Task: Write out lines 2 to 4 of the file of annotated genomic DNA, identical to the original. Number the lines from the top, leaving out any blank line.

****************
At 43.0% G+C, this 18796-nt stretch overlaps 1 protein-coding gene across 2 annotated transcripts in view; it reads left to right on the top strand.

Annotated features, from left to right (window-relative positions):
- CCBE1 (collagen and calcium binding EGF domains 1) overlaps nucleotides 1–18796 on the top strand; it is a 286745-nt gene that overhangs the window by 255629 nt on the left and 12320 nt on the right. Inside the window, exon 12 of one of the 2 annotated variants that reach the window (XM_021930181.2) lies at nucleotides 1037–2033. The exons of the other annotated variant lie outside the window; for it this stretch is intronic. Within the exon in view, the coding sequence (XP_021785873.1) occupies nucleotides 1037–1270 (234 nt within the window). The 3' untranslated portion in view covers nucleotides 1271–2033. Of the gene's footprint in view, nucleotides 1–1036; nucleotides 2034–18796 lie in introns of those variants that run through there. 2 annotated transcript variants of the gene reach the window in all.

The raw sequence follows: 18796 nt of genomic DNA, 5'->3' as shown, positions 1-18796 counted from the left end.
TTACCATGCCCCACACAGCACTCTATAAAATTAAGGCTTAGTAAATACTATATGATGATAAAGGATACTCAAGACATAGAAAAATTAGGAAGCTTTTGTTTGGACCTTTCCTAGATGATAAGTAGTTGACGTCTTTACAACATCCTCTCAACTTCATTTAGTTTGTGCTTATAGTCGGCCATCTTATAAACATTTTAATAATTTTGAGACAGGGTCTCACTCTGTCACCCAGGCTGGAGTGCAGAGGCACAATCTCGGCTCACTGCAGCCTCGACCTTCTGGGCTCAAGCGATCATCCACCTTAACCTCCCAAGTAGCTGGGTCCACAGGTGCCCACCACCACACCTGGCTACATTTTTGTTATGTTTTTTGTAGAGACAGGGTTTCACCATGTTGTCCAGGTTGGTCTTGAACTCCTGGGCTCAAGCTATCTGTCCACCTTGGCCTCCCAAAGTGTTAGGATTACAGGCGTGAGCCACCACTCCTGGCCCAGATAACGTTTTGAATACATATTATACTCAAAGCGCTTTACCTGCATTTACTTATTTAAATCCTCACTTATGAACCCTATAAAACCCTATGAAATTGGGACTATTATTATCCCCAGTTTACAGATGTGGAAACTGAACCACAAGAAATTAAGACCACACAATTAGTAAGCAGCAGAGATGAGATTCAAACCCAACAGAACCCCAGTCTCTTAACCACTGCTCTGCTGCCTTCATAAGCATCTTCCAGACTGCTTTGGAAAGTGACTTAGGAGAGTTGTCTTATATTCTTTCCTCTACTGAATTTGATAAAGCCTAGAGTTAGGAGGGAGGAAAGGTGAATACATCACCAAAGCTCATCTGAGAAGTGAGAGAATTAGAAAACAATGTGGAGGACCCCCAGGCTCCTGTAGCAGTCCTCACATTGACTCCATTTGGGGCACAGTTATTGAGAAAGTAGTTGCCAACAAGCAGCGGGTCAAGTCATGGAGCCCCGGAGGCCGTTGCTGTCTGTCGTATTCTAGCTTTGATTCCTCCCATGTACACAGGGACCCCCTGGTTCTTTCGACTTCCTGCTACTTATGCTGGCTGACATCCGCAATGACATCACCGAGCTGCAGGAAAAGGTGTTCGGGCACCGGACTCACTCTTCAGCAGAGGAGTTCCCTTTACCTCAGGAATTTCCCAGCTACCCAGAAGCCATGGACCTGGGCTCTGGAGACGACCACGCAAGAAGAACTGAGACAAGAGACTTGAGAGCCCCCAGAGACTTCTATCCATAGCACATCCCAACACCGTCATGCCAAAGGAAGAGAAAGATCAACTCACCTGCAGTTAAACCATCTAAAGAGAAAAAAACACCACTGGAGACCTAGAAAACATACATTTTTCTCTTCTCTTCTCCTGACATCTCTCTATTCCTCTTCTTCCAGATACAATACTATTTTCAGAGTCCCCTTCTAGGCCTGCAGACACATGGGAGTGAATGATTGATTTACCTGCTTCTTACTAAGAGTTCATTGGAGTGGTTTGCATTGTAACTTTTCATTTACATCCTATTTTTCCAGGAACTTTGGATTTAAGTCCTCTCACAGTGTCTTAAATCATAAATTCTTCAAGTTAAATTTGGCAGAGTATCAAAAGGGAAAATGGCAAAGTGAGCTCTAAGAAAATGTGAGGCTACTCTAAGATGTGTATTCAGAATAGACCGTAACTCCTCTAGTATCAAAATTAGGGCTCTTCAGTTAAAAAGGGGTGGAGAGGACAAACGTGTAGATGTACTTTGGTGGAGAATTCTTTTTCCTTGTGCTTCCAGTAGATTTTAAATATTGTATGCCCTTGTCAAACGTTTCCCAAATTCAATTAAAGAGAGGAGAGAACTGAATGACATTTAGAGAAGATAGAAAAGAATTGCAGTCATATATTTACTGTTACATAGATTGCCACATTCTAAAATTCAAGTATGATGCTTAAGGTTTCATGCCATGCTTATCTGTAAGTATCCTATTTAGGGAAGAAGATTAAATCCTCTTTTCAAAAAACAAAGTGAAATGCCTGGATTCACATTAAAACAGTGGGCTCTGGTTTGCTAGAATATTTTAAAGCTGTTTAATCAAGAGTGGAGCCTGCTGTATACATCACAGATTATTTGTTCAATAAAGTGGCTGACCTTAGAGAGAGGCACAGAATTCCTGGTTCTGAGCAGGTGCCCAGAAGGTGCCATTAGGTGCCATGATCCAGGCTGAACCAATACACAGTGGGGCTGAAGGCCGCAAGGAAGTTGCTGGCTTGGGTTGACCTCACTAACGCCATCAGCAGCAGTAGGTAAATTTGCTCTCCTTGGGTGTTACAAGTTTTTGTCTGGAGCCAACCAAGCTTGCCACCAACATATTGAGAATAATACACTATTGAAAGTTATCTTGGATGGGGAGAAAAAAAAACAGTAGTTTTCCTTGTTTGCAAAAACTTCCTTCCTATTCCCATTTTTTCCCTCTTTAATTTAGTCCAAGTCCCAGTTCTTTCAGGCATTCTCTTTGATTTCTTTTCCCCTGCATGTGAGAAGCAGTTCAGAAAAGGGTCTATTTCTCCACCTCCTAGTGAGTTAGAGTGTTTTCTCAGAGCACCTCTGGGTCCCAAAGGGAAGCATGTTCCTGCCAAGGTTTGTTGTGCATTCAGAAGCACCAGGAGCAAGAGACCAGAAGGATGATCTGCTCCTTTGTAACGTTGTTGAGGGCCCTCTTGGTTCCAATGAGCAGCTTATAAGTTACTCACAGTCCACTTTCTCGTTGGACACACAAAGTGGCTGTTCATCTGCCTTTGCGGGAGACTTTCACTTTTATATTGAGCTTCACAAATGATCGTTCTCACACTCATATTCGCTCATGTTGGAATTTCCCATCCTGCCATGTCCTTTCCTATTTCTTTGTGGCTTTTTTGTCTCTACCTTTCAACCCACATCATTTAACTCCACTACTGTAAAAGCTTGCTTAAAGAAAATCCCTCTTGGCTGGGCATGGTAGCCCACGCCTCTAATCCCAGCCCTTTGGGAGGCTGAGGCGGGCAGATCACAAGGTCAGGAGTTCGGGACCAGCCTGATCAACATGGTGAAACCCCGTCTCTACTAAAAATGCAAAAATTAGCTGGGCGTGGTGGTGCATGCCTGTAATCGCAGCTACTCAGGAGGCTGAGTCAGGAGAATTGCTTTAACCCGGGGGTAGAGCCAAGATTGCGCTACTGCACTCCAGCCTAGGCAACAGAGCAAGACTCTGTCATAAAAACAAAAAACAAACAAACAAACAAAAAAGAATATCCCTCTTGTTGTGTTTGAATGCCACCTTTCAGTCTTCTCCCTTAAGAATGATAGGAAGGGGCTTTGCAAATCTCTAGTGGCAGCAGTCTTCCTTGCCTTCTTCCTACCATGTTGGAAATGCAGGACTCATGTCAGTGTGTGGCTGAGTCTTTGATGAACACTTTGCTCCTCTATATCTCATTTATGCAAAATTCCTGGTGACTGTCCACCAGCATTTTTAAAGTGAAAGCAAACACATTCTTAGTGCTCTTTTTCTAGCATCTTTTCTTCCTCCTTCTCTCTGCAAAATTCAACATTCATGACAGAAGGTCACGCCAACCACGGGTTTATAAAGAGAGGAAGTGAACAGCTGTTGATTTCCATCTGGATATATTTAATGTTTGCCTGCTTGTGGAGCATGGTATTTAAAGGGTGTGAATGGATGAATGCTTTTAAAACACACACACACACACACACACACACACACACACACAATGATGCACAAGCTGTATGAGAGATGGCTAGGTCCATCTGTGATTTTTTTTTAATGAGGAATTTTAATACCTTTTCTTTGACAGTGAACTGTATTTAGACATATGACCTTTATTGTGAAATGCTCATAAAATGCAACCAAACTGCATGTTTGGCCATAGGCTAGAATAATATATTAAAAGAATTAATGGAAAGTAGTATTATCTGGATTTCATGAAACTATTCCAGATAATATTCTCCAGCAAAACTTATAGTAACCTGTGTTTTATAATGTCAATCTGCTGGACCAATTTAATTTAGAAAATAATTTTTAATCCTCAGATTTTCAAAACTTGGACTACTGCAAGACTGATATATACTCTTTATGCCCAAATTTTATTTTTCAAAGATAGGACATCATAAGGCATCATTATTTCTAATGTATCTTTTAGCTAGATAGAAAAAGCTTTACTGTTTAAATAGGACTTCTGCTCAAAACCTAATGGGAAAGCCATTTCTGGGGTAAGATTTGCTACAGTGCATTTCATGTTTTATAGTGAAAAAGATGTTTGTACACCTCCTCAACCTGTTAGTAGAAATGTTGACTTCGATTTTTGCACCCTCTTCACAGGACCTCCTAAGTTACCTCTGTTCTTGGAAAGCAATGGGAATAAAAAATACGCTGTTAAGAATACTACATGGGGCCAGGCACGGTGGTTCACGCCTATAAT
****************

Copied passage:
Annotated features, from left to right (window-relative positions):
- CCBE1 (collagen and calcium binding EGF domains 1) overlaps nucleotides 1–18796 on the top strand; it is a 286745-nt gene that overhangs the window by 255629 nt on the left and 12320 nt on the right. Inside the window, exon 12 of one of the 2 annotated variants that reach the window (XM_021930181.2) lies at nucleotides 1037–2033. The exons of the other annotated variant lie outside the window; for it this stretch is intronic. Within the exon in view, the coding sequence (XP_021785873.1) occupies nucleotides 1037–1270 (234 nt within the window). The 3' untranslated portion in view covers nucleotides 1271–2033. Of the gene's footprint in view, nucleotides 1–1036; nucleotides 2034–18796 lie in introns of those variants that run through there. 2 annotated transcript variants of the gene reach the window in all.

The raw sequence follows: 18796 nt of genomic DNA, 5'->3' as shown, positions 1-18796 counted from the left end.